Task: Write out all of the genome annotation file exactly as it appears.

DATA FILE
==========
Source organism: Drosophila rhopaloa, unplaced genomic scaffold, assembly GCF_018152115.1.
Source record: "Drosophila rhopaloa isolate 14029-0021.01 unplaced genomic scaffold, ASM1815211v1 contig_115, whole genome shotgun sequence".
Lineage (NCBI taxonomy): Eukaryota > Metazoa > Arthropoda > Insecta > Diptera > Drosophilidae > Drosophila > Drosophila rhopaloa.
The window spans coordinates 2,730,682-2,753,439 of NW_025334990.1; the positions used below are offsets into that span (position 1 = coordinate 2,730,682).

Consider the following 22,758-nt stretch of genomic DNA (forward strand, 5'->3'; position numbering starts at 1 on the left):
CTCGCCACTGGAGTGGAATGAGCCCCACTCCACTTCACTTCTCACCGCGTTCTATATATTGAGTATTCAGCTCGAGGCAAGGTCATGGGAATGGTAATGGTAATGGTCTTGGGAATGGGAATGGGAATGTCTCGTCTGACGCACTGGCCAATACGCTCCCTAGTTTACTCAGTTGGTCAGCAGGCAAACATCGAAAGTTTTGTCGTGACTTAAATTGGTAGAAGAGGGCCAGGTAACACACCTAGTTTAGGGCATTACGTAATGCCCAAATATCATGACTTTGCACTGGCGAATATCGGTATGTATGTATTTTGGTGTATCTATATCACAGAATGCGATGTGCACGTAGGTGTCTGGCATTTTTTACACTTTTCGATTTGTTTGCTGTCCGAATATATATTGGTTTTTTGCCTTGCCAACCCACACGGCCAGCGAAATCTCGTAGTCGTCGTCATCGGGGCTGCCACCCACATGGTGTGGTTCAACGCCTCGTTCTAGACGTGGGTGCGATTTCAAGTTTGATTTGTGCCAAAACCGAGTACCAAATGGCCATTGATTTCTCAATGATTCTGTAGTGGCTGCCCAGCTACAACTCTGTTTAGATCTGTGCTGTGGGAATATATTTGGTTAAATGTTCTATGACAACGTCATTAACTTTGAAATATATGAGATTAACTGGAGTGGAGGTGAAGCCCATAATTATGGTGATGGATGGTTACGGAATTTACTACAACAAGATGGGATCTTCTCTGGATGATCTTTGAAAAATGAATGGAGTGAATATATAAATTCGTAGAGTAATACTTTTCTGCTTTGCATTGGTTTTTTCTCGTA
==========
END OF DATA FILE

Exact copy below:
Source organism: Drosophila rhopaloa, unplaced genomic scaffold, assembly GCF_018152115.1.
Source record: "Drosophila rhopaloa isolate 14029-0021.01 unplaced genomic scaffold, ASM1815211v1 contig_115, whole genome shotgun sequence".
Lineage (NCBI taxonomy): Eukaryota > Metazoa > Arthropoda > Insecta > Diptera > Drosophilidae > Drosophila > Drosophila rhopaloa.
The window spans coordinates 2,730,682-2,753,439 of NW_025334990.1; the positions used below are offsets into that span (position 1 = coordinate 2,730,682).

Consider the following 22,758-nt stretch of genomic DNA (forward strand, 5'->3'; position numbering starts at 1 on the left):
CTCGCCACTGGAGTGGAATGAGCCCCACTCCACTTCACTTCTCACCGCGTTCTATATATTGAGTATTCAGCTCGAGGCAAGGTCATGGGAATGGTAATGGTAATGGTCTTGGGAATGGGAATGGGAATGTCTCGTCTGACGCACTGGCCAATACGCTCCCTAGTTTACTCAGTTGGTCAGCAGGCAAACATCGAAAGTTTTGTCGTGACTTAAATTGGTAGAAGAGGGCCAGGTAACACACCTAGTTTAGGGCATTACGTAATGCCCAAATATCATGACTTTGCACTGGCGAATATCGGTATGTATGTATTTTGGTGTATCTATATCACAGAATGCGATGTGCACGTAGGTGTCTGGCATTTTTTACACTTTTCGATTTGTTTGCTGTCCGAATATATATTGGTTTTTTGCCTTGCCAACCCACACGGCCAGCGAAATCTCGTAGTCGTCGTCATCGGGGCTGCCACCCACATGGTGTGGTTCAACGCCTCGTTCTAGACGTGGGTGCGATTTCAAGTTTGATTTGTGCCAAAACCGAGTACCAAATGGCCATTGATTTCTCAATGATTCTGTAGTGGCTGCCCAGCTACAACTCTGTTTAGATCTGTGCTGTGGGAATATATTTGGTTAAATGTTCTATGACAACGTCATTAACTTTGAAATATATGAGATTAACTGGAGTGGAGGTGAAGCCCATAATTATGGTGATGGATGGTTACGGAATTTACTACAACAAGATGGGATCTTCTCTGGATGATCTTTGAAAAATGAATGGAGTGAATATATAAATTCGTAGAGTAATACTTTTCTGCTTTGCATTGGTTTTTTCTCGTA